I woke up this morning and struggled to get out of bed. Usually, I welcome the New Year with gusto. I savor the fresh start and look forward to turning over a new page in my blank calendar. I am one of those weirdos who finds great pleasure in selecting a “word for the year” and setting goals to accomplish over the next 12 months. But this year, for some reason, I am dreading the blank calendar page.
2019 feels more daunting than welcoming.
The goals that loom before me, some I want to accomplish and some I need to check off, feel as massive as Everest.
I am overwhelmed, and when I am overwhelmed I would rather pull the covers over my head and delay the start of this day, month, and year by even just five minutes.
Can anyone relate?
Questions and doubts swirl in my head.
- What if I fail?
- What if there are not enough resources to accomplish x, y, or z?
- What if I disappoint so-and-so?
- What if I arrive at December 2019 in the same exact mental/physical/financial place?
- Or even worse, what if I lose more than I gain over the next 12 months?
When I give in to the insecurities and questions, I find myself paralyzed by doubt. And I lay in bed for far longer than I should.
As I finally threw the covers off and pulled myself out of bed this morning, I was taken back to my middle school days. There were many mornings of my junior high life that found me sitting next to my dad in the car and describing in great angst my dread of the day before me. His words? Every single time, without fail: “Just show up, Ab. Showing up is half the battle.”
Just show up. One foot in front of the other. Eventually, those footsteps will take me up that mountain.
I am reminded of one of my favorite quotes. These words, words I have taped to the back of my bedroom door, seem a fitting way to enter this New Year that I haven’t been even remotely eager to face. Maybe you will find these words a comfort as well:
“Above all, trust in the slow work of God.
We are quite naturally impatient in everything
to reach the end without delay.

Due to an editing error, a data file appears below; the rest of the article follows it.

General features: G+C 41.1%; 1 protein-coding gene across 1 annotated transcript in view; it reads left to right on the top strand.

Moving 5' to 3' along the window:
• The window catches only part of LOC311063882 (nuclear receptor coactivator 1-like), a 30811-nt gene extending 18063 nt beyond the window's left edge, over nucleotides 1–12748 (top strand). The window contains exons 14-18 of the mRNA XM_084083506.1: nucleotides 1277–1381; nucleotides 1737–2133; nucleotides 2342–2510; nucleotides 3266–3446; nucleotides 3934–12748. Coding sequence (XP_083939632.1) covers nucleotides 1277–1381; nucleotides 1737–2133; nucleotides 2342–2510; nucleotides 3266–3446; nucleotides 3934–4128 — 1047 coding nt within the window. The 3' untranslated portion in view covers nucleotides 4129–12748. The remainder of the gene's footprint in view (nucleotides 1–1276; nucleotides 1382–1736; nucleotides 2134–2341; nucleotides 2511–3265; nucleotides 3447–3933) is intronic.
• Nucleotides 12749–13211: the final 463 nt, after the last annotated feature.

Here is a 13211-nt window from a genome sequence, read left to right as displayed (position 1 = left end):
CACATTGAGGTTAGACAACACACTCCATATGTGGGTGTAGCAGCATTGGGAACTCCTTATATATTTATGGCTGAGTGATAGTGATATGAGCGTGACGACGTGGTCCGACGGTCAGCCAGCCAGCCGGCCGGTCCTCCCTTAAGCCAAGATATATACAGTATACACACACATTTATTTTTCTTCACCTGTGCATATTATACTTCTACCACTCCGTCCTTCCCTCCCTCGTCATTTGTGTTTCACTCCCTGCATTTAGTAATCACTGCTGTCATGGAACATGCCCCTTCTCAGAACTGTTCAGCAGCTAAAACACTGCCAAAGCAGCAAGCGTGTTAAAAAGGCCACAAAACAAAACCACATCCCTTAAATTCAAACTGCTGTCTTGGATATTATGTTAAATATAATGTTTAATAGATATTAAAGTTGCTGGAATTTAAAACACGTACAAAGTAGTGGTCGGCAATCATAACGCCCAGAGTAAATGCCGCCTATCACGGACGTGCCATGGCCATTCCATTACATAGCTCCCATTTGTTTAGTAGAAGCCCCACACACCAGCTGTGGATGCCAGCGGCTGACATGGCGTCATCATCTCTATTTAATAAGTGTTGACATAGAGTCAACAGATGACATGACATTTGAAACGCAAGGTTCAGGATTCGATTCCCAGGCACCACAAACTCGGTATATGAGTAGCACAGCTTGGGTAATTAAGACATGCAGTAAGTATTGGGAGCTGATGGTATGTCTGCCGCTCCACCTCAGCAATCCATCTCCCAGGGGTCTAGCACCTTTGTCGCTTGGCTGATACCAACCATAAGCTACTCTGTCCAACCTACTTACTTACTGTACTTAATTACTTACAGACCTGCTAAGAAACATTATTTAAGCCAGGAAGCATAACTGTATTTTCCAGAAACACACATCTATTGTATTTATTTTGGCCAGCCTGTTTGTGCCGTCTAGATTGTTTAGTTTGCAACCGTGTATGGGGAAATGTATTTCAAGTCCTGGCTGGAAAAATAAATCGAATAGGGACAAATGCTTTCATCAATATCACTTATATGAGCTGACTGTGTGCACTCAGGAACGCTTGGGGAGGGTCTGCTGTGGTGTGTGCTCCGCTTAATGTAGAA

We should like to skip the intermediate stages.
We are impatient of being on the way to something
unknown, something new.
And yet it is the law of all progress
that it is made by passing through
some stages of instability—
and that it may take a very long time.
And so I think it is with you;
your ideas mature gradually—let them grow,
let them shape themselves, without undue haste.
Don’t try to force them on,
as though you could be today what time
(that is to say, grace and circumstances
acting on your own good will)
will make of you tomorrow.
Only God could say what this new spirit
gradually forming within you will be.
Give Our Lord the benefit of believing
that his hand is leading you,
and accept the anxiety of feeling yourself
in suspense and incomplete.”
-Pierre Teilhard de Chardin
For those of you who, like me, are dreading 2019 more than cheering it into existence, I offer us two gentle reminders:
1. Just show up. As my dad always said, showing up is half the battle.
2. “Above all, trust in the slow work of God.”
I may not jump out of bed tomorrow with eagerness, but I will throw off the covers and plant my feet on the ground. I will show up, and I will try to remember that there is beauty to be found in the suspense of incompleteness. There is beauty to be mined from the mountain that looms before me. Without knowing what mountain stands before you, I would guess that you will find beauty on your journey as well. So let’s commit to finding it, shall we? Even if we have to dig down deep.